“By doing less, and focussing on the one thing that counts, you’re actually doing more.”
“Simplicity is the key to brilliance”
“Simplicity is the ultimate sophistication.”
Leonardo da Vinci
Giving less of a care.
Nowadays, “care” is a good word.
“I cyare about yew”, says that art teacher who gives the easy A’s, tells random stories and is too nice to tell anyone that their pictures are crap.
But originally, “care” meant “worry”. It meant “fret”. It meant “brood”. It was a bad thing. We still hold onto this original meaning in some set phrases, such as when children are jealously (and rather incorrectly) described as being “without a care in the world”.
GTD. Getting Things Done.
David Allen is a better man than me. He’s handsome. He’s funny. He does more for the world with his left pinkie than I ever have or will. That’s why, if he read this blog (which he won’t, but if he did), he wouldn’t be offended when I say that GTD, as much as it has helped, has also done a massive disservice to mankind.
GTD is a massive disservice to mankind.
David of the Allen wouldn’t be offended by that statement because David Allen himself knows that GTD is a disservice to mankind. He admits it openly. In the opening moments of the audio lecture version of GTD (which I once had on heavy rotation), Allen admits that the real way to solve the issue is actually to do less stuff.. To not do stuff. To leave things undone. To eliminate. To give less of a fucare.
But, he says, you little bastards aren’t going to do that; you aren’t going to simplify your lives; you aren’t going to eliminate. So here is GTD, a tool to help you capture and manage it all.
As I understand it, GTD is essentially a living, breathing, thoroughgoing rejection of the Pareto principle and all the rewards that the Pareto principle could bring.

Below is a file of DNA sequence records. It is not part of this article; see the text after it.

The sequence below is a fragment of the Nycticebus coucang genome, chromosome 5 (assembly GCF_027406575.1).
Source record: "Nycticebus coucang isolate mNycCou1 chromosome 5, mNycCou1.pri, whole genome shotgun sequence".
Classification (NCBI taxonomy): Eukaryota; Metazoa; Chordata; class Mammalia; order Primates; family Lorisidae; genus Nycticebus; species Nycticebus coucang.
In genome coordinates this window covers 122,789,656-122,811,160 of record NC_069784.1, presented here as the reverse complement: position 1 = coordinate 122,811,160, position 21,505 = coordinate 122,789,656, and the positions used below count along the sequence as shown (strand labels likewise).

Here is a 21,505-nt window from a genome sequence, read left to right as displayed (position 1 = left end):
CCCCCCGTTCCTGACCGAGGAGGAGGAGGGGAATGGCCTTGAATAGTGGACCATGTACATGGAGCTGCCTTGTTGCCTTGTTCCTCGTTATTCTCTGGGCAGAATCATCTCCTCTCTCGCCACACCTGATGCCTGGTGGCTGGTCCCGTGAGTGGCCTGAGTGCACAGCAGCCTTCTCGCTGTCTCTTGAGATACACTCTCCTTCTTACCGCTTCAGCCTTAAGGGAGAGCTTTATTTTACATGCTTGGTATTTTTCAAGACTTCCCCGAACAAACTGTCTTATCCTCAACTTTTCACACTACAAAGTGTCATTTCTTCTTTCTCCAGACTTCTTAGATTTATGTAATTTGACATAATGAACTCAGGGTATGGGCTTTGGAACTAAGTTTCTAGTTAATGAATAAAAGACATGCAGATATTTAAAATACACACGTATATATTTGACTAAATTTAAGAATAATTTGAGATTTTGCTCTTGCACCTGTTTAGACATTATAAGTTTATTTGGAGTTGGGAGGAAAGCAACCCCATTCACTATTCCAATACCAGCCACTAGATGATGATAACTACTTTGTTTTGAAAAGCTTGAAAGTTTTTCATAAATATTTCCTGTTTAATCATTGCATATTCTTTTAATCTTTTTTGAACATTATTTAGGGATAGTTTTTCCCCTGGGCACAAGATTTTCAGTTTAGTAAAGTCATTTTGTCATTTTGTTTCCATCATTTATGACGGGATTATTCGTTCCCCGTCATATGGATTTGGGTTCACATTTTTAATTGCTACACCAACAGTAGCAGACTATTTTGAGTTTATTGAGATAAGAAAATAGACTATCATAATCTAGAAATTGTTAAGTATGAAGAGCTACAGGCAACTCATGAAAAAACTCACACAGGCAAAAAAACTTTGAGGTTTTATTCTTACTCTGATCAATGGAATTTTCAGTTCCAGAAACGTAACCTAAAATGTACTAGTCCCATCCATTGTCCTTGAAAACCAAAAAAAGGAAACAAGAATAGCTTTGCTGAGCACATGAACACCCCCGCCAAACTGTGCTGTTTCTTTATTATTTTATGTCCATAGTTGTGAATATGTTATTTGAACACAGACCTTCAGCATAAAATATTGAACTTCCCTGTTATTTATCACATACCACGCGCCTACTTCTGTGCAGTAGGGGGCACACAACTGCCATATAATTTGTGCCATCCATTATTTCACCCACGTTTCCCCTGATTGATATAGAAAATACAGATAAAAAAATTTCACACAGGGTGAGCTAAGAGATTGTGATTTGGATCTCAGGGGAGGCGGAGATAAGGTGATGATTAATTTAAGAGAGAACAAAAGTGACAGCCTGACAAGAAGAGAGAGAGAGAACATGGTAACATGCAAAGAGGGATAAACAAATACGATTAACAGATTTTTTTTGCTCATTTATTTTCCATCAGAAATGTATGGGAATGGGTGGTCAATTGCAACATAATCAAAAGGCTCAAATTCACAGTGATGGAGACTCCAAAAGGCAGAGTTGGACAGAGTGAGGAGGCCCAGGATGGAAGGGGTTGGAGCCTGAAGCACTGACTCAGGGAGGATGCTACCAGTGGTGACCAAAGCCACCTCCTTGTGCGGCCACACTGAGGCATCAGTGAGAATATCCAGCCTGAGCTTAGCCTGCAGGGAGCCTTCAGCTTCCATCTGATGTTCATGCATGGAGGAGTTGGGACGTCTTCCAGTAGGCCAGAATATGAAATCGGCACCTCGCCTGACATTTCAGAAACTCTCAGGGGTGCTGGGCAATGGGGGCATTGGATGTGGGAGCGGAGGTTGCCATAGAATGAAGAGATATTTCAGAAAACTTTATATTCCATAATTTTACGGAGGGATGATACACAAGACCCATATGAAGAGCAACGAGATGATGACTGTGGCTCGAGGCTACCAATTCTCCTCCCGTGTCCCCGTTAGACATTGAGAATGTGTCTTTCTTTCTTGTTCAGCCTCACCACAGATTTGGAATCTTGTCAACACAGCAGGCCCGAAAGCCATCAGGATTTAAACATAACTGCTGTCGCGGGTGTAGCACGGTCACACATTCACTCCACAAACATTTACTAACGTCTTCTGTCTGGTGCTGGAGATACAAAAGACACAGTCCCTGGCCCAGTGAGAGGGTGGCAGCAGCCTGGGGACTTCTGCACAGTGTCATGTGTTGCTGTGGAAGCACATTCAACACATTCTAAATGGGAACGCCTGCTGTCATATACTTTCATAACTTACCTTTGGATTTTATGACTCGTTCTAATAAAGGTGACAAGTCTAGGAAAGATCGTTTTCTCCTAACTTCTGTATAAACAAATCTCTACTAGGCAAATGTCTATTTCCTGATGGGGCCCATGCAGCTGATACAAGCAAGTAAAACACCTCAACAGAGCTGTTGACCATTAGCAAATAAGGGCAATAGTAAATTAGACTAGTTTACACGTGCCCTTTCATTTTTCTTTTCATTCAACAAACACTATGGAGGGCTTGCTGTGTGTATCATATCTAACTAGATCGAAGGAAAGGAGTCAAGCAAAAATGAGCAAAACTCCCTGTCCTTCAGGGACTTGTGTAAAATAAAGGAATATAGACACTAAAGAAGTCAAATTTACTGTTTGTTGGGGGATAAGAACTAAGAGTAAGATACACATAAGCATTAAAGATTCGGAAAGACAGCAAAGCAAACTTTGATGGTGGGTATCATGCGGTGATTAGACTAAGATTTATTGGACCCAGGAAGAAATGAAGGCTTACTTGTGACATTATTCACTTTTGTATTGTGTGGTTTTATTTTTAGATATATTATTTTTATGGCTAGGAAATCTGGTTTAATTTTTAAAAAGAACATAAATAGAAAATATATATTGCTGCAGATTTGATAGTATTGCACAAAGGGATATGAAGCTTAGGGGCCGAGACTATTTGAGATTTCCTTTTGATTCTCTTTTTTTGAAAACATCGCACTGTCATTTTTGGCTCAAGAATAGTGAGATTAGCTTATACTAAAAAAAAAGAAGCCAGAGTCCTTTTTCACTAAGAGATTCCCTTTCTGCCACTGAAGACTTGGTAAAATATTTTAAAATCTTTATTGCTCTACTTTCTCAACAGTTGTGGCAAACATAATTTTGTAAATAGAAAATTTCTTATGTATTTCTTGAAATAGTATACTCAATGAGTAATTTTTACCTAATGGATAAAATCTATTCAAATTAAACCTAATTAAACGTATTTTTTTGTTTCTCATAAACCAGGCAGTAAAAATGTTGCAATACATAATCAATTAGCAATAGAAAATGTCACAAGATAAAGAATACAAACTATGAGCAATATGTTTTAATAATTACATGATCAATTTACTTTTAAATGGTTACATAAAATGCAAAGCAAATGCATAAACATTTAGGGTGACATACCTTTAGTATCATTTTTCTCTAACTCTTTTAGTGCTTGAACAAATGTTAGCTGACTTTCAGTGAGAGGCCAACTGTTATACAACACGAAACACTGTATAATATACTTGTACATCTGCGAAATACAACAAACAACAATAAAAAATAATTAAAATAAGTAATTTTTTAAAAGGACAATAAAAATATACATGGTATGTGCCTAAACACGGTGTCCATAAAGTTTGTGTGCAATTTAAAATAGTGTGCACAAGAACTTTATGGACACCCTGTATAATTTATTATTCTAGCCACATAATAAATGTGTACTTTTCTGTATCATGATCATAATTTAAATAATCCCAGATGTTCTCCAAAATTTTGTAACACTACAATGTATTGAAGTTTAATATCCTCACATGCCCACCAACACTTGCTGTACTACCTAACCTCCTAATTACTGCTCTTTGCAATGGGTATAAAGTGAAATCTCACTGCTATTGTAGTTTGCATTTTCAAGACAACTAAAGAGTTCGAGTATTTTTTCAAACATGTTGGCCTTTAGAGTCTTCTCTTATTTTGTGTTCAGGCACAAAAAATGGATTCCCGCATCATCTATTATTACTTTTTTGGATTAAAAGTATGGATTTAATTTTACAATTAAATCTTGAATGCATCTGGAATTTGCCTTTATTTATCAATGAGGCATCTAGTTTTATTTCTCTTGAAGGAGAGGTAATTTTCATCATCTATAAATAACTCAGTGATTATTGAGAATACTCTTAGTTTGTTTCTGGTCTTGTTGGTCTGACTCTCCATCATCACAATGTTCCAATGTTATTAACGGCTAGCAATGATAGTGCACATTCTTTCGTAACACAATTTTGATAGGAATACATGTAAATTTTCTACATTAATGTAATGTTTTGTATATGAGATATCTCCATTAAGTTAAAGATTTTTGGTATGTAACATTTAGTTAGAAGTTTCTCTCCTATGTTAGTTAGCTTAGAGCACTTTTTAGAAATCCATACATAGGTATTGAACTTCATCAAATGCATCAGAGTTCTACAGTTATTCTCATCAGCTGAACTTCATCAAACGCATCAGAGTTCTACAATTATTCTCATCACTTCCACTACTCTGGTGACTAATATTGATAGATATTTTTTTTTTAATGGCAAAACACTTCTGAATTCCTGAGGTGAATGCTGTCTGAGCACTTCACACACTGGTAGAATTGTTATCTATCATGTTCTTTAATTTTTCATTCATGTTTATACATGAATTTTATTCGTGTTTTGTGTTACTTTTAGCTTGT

Most of what you do, think and have doesn’t matter.
Secretly, you know this. That’s why you have so much resistance to doing it, or even thinking of doing it.
Somewhere deep, deep inside us, we know what matters. We know what needs to be done. And we know what isn’t it. That’s why we drag our feet so much about so much stuff, because it is busywork. Because it’s irrelevant.
But elimination, decisiveness, thinking about whether or not things matter, these aren’t memes 1 that are good for slaves to have. So you won’t find these ideas promoted too hard in schools or even to regular employees in businesses. The party line is that you should obediently do everything that’s set out before you and more. And don’t get me wrong…that is a good thing.
Just not for you.
I’ve seen this in my own life, in things big and small.
Here’s a petty example:
When I try to fit everything I can think of possibly ever maybe needing into my manbag — an iPhone, an Android tablet, a Pocket WiFi unit, a battery charger, a notebook…I forget the things that matter most: things like my headphones. My sweet, sweet, beautiful, cordless Bluetooth headphones. I can’t wear most headphones: they hurt my ears; they keep falling out; the bass sucks; the wires get all up in my bidniss (is that a word?). But these guys…these guys are my friend.
All my manbag needs is a wallet, an iPhone and some headphones. Three things. Everything else is replaceable. Everything else can be substituted.
It’s like that Mormon object lesson with the pebbles, the rock and the jar. Try to fit in all the pebbles and there’s no room for the rock. Stick the rock in first, and the pebbles will fall in place around the rock, fitting themselves in the cracks.
Another petty example:
At the end of 2011, I emptied my real life (paper) GTD-style inbox.
Into a trash bag.
A lot of the crap in there had been in there since 2010. Some even earlier.
Now, what does this mean?
It means that sleeping dogs can be allowed to lie. It means that things — even important-looking things (and paper documents have an incredible self-importance about them) — can be left alone. Untouched. Undealt with. Unsorted. Forever. And nothing bad will happen. In fact, only good will happen.